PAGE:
Edited by fredreload
Link to post
Share on other sites
Posted (edited)

This is harder than I thought = =, because the material is not carried along. If I conduct a circuit on a gold wire, how do I move the voltage exhibited on a resistor?

P.S. Alright I get it, you duplicate the resistor's resistance on the air path.

Edited by fredreload
Link to post
Share on other sites
1 hour ago, fredreload said:

Ya I know, a lot of guess work there lol. The electricity flows from a higher electrical potential to a lower one. That means I need to make the laser path a conductor to discharge the electricity.

P.S. Might need an electron laser if I do not want to ionize the air path.

A laser is not, and cannot be a conductor.

"electron laser" is meaningless. 

7 minutes ago, fredreload said:

This is harder than I thought = =, because the material is not carried along. If I conduct a circuit on a gold wire, how do I move the voltage exhibited on a resistor?

P.S. Alright I get it, you duplicate the resistor's resistance on the air path.

This is also meaningless. Why are you putting random words together. 

Link to post
Share on other sites
25 minutes ago, Klaynos said:

A laser is not, and cannot be a conductor.

"electron laser" is meaningless. 

This is also meaningless. Why are you putting random words together. 

You could change the material of the resistor by replacing one atom at a time. In this case creating an air path with laser with the same resistance and slowly replacing the resistor. You could also shave or transform the material, that would be out of my scope. The voltage would drop a bit but it is the same entity.

Link to post
Share on other sites
35 minutes ago, Klaynos said:

"electron laser" is meaningless. 

To be clear, there is such a thing as a free electron laser, but yes, the way fredreload used it was meaningless. (and a free electron laser is one that’s potentially capable of ionizing air along its path)

47 minutes ago, fredreload said:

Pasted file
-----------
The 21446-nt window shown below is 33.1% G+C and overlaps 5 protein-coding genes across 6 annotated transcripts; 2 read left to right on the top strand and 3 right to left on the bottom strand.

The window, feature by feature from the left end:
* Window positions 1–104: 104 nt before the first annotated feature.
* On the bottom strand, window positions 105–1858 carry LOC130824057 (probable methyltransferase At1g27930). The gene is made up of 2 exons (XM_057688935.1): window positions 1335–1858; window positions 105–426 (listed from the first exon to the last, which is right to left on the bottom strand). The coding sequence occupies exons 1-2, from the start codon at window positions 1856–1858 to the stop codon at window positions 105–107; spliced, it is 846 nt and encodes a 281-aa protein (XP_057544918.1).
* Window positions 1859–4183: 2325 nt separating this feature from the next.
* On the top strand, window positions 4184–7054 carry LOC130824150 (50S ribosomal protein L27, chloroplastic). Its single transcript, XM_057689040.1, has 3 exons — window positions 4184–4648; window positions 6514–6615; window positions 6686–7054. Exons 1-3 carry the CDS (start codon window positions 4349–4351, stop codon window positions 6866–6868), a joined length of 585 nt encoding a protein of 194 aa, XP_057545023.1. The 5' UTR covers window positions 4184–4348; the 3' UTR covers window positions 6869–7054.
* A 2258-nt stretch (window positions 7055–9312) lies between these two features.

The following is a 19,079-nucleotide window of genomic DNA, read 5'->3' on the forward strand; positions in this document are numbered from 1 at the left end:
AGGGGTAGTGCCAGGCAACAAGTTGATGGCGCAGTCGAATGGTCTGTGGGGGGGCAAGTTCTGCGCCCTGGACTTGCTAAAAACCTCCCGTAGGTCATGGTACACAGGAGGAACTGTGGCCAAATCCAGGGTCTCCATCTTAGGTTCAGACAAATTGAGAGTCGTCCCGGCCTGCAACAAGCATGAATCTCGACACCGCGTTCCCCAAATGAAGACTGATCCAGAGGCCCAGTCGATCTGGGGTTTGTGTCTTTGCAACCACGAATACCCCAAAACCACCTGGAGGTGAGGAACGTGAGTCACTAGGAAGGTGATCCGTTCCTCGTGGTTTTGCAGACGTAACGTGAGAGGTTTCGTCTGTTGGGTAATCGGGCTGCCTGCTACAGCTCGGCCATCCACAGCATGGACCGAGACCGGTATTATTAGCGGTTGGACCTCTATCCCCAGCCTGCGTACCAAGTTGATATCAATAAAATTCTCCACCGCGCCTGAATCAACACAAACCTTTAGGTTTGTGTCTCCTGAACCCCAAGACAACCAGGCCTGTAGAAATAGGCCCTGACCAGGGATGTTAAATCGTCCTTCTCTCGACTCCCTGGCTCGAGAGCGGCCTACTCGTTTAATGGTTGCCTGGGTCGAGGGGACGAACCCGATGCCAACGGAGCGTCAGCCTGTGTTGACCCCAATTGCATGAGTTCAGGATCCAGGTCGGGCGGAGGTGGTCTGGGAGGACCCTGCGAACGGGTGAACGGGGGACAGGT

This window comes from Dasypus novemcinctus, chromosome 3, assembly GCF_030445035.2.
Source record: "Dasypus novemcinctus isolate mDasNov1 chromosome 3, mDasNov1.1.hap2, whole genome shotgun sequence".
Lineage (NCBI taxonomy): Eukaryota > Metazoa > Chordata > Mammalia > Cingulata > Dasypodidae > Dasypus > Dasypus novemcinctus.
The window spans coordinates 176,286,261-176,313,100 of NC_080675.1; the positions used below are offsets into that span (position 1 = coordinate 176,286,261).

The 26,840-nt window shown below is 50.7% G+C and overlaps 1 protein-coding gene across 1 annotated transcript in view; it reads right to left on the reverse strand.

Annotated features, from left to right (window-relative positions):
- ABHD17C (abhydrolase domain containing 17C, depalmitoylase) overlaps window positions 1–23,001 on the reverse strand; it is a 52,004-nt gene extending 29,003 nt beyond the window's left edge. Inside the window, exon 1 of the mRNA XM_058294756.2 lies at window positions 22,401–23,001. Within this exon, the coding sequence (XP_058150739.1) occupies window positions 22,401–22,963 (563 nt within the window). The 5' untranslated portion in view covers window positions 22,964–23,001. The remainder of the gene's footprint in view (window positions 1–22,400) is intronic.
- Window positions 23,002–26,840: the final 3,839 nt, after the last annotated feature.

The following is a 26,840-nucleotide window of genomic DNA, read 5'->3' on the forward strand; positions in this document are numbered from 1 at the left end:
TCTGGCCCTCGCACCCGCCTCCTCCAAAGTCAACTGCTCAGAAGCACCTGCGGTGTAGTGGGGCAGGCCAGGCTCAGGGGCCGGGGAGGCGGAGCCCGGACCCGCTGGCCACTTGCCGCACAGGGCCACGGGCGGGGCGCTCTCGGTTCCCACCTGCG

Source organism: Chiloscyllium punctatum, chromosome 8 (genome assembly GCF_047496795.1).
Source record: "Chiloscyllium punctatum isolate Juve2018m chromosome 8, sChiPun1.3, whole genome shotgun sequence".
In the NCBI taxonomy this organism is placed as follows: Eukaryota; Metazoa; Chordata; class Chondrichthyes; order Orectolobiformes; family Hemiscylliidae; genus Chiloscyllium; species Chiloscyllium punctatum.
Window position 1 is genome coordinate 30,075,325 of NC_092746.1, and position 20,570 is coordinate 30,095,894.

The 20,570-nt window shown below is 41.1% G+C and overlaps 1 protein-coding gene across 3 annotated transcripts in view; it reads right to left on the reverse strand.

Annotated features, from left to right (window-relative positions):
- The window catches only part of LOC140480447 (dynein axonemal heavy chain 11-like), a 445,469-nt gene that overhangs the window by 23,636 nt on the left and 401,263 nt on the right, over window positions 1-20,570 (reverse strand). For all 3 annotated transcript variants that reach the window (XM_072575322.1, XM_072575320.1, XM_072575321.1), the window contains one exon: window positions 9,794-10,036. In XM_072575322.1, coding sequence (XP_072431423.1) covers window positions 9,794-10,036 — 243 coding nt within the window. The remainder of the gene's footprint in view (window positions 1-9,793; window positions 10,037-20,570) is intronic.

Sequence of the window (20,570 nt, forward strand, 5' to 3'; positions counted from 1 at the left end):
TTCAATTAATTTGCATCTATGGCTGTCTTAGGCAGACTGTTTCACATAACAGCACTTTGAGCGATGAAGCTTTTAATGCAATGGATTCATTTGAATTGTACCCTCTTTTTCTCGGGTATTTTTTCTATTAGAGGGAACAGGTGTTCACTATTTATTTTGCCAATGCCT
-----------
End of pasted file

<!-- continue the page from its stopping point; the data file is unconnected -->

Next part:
This is harder than I thought

It’s fiction, so whether it’s hard or easy is just a matter of the plot.

Link to post
Share on other sites
5 minutes ago, exchemist said:

I think this poster is wasting everyone's time, possibly deliberately.

That was my impression. And not as amusing as some of the time wasters.

Link to post
Share on other sites
8 hours ago, swansont said:

To be clear, there is such a thing as a free electron laser, but yes, the way fredreload used it was meaningless. (and a free electron laser is one that’s potentially capable of ionizing air along its path)

The electron flows from high potential to low potential, so if I create a path with electron laser with medium potential, it would carry some resistance.

Link to post
Share on other sites
9 hours ago, fredreload said:

The electron flows from high potential to low potential, so if I create a path with electron laser with medium potential, it would carry some resistance.

You say electron laser as if you need an electron laser to do this.

Or are you thinking that an "electron laser" emits electrons?

Link to post
Share on other sites
Posted (edited)
2 hours ago, swansont said:

You say electron laser as if you need an electron laser to do this.

Or are you thinking that an "electron laser" emits electrons?

Ya I was thinking of free electron laser which emit electron in the form of a current. But any type of powerful laser such as infrared could ionize air and produce plasma in mid air when focused on a spot. I am assuming air ionization means using photon to knock out an electron in air.

 

Edited by fredreload
Link to post
Share on other sites
Just now, fredreload said:

Ya I was thinking of free electron laser which emit electron in the form of a current

They don’t emit electrons. The laser light is emitted by electrons that are being accelerated.

Link to post
Share on other sites
Posted (edited)
4 minutes ago, fredreload said:

I was thinking of free electron laser which emit electron in the form of a current.

A free electron laser employs electrons as a gain medium. Photons are emitted, not electrons.

edit: x-post

Edited by Ghideon
x-post with Swansont
Link to post
Share on other sites
Guest
This topic is now closed to further replies.
×
×
  • Create New...

Important Information

We have placed cookies on your device to help make this website better. You can adjust your cookie settings, otherwise we'll assume you're okay to continue.